Have you ever laughed so hard that you can’t even speak? A study published in Philosophical Transactions aims to pinpoint the brain mechanisms that cause laugher to differ from, and potentially impede upon, voluntary speech.
Laughter is a universally recognized sound that occurs in babies, people who are hearing impaired, is used for communication, and is formed before the ability to speak. Laughter can be evoked when a friend tells a funny joke, someone tickles your foot, or even at inappropriate times when a person is uncomfortable.
Laughter can be very different from voluntary vocalization, like speech, by being involuntary and hard to stop. Previous research has shown the neurological differences between involuntary and voluntary vocalization in the brains of monkeys, but those differences are less clear and more complex in humans. This study seeks to address this and better understand the neural pathways that are involved in the interaction between voluntary and involuntary vocalization by using fMRI data.
For their study, the researchers utilized 30 participants between the ages of 20 and 30 years old to serve as their sample. 24 participants were female, while 6 were male. Participants were told to either be quiet or make ‘ha’ voluntary vocalizations. This was followed by either being tickled or touched monotonously on the foot by a friend or partner. Each participant took place in four conditions, touch alone, touch with voluntary vocalization, tickle alone, and tickle with voluntary vocalization. The fMRI was recording the whole procedure.
Results showed increased activity in many essential brain regions, including the sensorimotor cortex, the anterior cingulate gyrus, the insula, the nucleus accumbens, the hypothalamus, and the periaqueductal grey. These brain regions were stimulated for both the tickle condition and the tickling with voluntary vocalizations. Additionally, activity in the brain regions associated with emotions was lessened when voluntary vocalizations accompanied tickling and higher in the tickling only condition, where there is no conflict.
These results showed that when voluntary and involuntary vocalizations are in conflict with one another, the brain relies on motor effectors from the brain stem and sensory analysis, including increased neuron activity in the lateral tegmental field, including the part of the nucleus that controls the larynx.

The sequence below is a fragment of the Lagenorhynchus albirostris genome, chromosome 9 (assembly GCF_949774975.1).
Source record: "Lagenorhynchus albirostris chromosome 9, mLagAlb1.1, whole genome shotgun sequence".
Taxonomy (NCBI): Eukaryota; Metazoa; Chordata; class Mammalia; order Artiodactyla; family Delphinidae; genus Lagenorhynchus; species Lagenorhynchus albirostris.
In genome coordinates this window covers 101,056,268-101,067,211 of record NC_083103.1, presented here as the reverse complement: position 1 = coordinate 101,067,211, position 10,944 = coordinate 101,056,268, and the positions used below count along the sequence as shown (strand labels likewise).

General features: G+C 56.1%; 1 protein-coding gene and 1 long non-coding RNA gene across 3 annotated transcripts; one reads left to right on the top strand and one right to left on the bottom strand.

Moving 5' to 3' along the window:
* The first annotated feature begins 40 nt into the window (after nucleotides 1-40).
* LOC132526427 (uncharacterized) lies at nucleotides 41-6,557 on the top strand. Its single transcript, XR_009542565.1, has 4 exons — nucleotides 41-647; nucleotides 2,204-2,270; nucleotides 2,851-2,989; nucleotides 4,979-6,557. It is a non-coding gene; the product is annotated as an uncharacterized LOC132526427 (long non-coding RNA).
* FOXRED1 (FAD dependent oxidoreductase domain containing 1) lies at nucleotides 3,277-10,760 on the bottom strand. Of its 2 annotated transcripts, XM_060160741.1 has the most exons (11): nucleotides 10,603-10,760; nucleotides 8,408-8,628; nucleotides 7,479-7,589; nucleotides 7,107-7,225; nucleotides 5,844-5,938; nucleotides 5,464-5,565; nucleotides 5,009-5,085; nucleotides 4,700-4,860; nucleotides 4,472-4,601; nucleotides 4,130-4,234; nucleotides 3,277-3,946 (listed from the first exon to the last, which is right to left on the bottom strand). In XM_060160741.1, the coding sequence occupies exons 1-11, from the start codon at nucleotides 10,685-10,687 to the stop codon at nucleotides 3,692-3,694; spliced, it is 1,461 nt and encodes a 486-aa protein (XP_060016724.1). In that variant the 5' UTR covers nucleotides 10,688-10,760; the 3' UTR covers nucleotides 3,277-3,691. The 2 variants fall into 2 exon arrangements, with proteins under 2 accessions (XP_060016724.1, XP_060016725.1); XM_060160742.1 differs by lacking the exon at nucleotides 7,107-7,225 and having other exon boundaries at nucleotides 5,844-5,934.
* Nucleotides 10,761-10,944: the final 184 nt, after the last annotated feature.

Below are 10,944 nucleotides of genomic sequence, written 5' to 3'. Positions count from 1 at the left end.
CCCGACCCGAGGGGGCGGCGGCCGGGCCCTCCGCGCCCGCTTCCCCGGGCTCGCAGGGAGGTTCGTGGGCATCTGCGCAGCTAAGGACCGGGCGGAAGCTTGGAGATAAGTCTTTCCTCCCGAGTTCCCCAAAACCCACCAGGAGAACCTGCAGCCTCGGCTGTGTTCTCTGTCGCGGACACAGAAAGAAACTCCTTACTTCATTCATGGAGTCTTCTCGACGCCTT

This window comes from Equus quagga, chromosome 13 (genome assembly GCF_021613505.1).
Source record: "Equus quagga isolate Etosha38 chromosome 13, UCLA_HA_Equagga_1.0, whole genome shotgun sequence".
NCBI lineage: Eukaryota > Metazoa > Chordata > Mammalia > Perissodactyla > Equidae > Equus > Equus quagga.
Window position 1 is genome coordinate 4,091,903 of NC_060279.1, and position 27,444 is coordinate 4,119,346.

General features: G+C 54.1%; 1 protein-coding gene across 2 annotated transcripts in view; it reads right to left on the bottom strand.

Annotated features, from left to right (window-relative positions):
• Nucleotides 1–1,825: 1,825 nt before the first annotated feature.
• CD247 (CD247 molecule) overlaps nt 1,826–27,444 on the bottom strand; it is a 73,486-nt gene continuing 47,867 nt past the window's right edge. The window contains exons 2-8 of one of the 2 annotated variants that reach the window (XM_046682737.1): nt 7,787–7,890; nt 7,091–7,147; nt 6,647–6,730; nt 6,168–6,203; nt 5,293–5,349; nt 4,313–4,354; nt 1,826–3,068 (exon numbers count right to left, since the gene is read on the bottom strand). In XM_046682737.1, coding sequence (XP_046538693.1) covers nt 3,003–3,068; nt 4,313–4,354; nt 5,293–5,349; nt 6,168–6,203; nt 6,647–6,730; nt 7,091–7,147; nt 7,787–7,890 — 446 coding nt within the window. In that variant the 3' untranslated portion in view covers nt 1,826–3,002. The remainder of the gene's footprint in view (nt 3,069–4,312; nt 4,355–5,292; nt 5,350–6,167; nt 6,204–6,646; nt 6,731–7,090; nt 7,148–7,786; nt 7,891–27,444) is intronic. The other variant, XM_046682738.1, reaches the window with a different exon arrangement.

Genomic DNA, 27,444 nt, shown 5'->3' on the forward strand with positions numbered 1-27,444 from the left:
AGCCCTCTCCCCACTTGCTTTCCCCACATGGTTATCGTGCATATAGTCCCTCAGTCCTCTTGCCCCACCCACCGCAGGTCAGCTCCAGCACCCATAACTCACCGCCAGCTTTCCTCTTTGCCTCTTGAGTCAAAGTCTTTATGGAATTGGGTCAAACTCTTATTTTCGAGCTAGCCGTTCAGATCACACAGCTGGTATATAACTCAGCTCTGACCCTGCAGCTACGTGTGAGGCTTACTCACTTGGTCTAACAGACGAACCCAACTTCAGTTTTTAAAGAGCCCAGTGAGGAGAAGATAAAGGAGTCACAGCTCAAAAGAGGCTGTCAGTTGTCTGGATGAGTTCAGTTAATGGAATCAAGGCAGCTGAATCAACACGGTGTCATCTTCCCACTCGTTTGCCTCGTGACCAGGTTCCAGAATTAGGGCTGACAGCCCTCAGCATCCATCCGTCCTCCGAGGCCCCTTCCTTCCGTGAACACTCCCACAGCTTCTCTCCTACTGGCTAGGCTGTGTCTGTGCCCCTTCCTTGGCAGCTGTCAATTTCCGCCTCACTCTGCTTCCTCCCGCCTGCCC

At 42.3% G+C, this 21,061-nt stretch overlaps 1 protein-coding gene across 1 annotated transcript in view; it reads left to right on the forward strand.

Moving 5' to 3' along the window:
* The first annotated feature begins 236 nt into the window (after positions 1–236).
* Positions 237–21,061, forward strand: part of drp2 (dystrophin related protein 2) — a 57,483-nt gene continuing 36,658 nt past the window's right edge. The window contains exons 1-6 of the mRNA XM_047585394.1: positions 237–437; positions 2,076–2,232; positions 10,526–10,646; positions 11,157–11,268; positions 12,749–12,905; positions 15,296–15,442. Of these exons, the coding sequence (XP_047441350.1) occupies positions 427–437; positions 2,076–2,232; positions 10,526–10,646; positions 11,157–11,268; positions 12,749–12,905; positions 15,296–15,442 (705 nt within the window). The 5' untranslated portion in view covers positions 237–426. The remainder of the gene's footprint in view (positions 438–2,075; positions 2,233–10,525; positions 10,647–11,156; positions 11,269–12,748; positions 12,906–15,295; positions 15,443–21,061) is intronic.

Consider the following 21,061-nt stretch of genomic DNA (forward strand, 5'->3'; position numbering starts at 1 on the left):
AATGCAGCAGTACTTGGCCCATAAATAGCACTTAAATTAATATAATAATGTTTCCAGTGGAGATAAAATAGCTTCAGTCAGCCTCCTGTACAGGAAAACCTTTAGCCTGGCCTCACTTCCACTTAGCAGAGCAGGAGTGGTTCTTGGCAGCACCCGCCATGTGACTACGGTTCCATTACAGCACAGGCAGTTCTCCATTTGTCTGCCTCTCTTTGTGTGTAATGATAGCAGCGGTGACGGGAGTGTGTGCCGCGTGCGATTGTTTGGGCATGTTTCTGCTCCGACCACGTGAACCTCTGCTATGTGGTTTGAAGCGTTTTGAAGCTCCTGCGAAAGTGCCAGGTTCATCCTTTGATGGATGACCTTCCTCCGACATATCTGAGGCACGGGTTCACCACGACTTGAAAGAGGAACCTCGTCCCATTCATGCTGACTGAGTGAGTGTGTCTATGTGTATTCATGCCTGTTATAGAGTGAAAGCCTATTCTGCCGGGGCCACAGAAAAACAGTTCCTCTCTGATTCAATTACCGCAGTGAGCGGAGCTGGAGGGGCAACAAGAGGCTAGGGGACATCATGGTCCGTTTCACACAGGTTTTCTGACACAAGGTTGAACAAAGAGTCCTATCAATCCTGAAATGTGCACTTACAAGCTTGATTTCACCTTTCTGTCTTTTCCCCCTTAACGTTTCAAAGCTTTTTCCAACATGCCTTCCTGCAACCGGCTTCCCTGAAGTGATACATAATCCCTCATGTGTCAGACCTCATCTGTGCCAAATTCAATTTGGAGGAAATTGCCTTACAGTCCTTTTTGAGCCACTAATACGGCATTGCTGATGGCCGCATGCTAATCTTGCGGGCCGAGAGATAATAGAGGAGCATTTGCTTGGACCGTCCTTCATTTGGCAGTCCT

This study took interesting steps to better understanding how the brain functions when voluntary and involuntary vocalizations compete. Despite this, there are limitations to note. One such limitation is that this study utilized a very small sample with an uneven gender split and a constrained age range. Future research could utilize a more expansive sample. Additionally, though this study took steps to minimize habituation, it can still be a factor due to the within-person design.
“By using a tickling/speech performance test in conjunction with the recording of neuronal activity by fMRI, we have experimentally demonstrated how involuntary laughter and the control of speech interact on a neuronal basis,” the researchers concluded. “In this competitive situation, augmented neuronal activity is recorded in the lateral tegmental field including the area of the nucleus ambiguus nucleus that controls the larynx, i.e. the common effector organ for any form of vocalization. Sensory regions that analyse the different modalities of the stimulus are also implicated. On the other hand, neuronal activity is suppressed in the cortical centers that elicit an emotional response. In this situation, the activated network suffices to trigger laughter, albeit to a lesser degree.”
The study, “When laugher arrests speech: fMRI-based evidence“, was authored by B. Westermann, M. Lotze, L. Varra, N. Versteeg, M. Domin, L. Nicolet, M. Obrist, K. Klepzig, L. Marbot, L. Lämmler, K. Fiedler and E. Wattendorf.